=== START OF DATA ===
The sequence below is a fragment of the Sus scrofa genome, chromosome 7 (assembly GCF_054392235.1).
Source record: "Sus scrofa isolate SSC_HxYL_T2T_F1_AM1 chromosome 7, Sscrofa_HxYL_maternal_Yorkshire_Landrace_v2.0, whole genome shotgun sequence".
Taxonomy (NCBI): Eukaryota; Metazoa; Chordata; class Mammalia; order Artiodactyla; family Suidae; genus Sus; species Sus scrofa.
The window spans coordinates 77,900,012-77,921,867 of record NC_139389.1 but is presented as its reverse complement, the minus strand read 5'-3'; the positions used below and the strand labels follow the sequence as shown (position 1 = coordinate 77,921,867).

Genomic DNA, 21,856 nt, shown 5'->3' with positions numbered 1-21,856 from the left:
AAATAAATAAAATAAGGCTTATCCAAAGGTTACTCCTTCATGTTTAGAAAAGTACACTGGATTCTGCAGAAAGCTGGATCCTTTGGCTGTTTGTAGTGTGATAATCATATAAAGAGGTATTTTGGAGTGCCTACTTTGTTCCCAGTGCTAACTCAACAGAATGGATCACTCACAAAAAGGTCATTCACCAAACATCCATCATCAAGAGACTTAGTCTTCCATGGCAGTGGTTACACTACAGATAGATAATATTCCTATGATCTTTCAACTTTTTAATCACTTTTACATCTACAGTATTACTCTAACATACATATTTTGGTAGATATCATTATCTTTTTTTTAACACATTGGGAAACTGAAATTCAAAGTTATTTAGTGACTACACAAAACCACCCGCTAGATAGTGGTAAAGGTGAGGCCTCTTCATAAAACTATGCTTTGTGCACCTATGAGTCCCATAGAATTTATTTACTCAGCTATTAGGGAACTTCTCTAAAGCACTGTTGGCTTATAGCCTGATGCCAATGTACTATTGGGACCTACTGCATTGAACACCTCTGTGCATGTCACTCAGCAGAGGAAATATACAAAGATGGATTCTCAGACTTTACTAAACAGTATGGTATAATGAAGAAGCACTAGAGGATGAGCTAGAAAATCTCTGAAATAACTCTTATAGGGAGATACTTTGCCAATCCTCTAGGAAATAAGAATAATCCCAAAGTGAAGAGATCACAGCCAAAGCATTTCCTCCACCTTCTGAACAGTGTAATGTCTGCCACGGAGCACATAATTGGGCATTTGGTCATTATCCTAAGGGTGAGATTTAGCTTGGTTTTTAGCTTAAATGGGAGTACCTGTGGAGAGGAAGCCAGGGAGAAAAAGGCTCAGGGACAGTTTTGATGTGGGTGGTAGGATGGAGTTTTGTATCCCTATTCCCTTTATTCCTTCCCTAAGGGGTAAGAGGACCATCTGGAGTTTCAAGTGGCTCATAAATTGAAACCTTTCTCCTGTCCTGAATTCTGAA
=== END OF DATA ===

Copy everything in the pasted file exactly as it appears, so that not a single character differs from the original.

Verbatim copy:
The sequence below is a fragment of the Sus scrofa genome, chromosome 7 (assembly GCF_054392235.1).
Source record: "Sus scrofa isolate SSC_HxYL_T2T_F1_AM1 chromosome 7, Sscrofa_HxYL_maternal_Yorkshire_Landrace_v2.0, whole genome shotgun sequence".
Taxonomy (NCBI): Eukaryota; Metazoa; Chordata; class Mammalia; order Artiodactyla; family Suidae; genus Sus; species Sus scrofa.
The window spans coordinates 77,900,012-77,921,867 of record NC_139389.1 but is presented as its reverse complement, the minus strand read 5'-3'; the positions used below and the strand labels follow the sequence as shown (position 1 = coordinate 77,921,867).

Genomic DNA, 21,856 nt, shown 5'->3' with positions numbered 1-21,856 from the left:
AAATAAATAAAATAAGGCTTATCCAAAGGTTACTCCTTCATGTTTAGAAAAGTACACTGGATTCTGCAGAAAGCTGGATCCTTTGGCTGTTTGTAGTGTGATAATCATATAAAGAGGTATTTTGGAGTGCCTACTTTGTTCCCAGTGCTAACTCAACAGAATGGATCACTCACAAAAAGGTCATTCACCAAACATCCATCATCAAGAGACTTAGTCTTCCATGGCAGTGGTTACACTACAGATAGATAATATTCCTATGATCTTTCAACTTTTTAATCACTTTTACATCTACAGTATTACTCTAACATACATATTTTGGTAGATATCATTATCTTTTTTTTAACACATTGGGAAACTGAAATTCAAAGTTATTTAGTGACTACACAAAACCACCCGCTAGATAGTGGTAAAGGTGAGGCCTCTTCATAAAACTATGCTTTGTGCACCTATGAGTCCCATAGAATTTATTTACTCAGCTATTAGGGAACTTCTCTAAAGCACTGTTGGCTTATAGCCTGATGCCAATGTACTATTGGGACCTACTGCATTGAACACCTCTGTGCATGTCACTCAGCAGAGGAAATATACAAAGATGGATTCTCAGACTTTACTAAACAGTATGGTATAATGAAGAAGCACTAGAGGATGAGCTAGAAAATCTCTGAAATAACTCTTATAGGGAGATACTTTGCCAATCCTCTAGGAAATAAGAATAATCCCAAAGTGAAGAGATCACAGCCAAAGCATTTCCTCCACCTTCTGAACAGTGTAATGTCTGCCACGGAGCACATAATTGGGCATTTGGTCATTATCCTAAGGGTGAGATTTAGCTTGGTTTTTAGCTTAAATGGGAGTACCTGTGGAGAGGAAGCCAGGGAGAAAAAGGCTCAGGGACAGTTTTGATGTGGGTGGTAGGATGGAGTTTTGTATCCCTATTCCCTTTATTCCTTCCCTAAGGGGTAAGAGGACCATCTGGAGTTTCAAGTGGCTCATAAATTGAAACCTTTCTCCTGTCCTGAATTCTGAA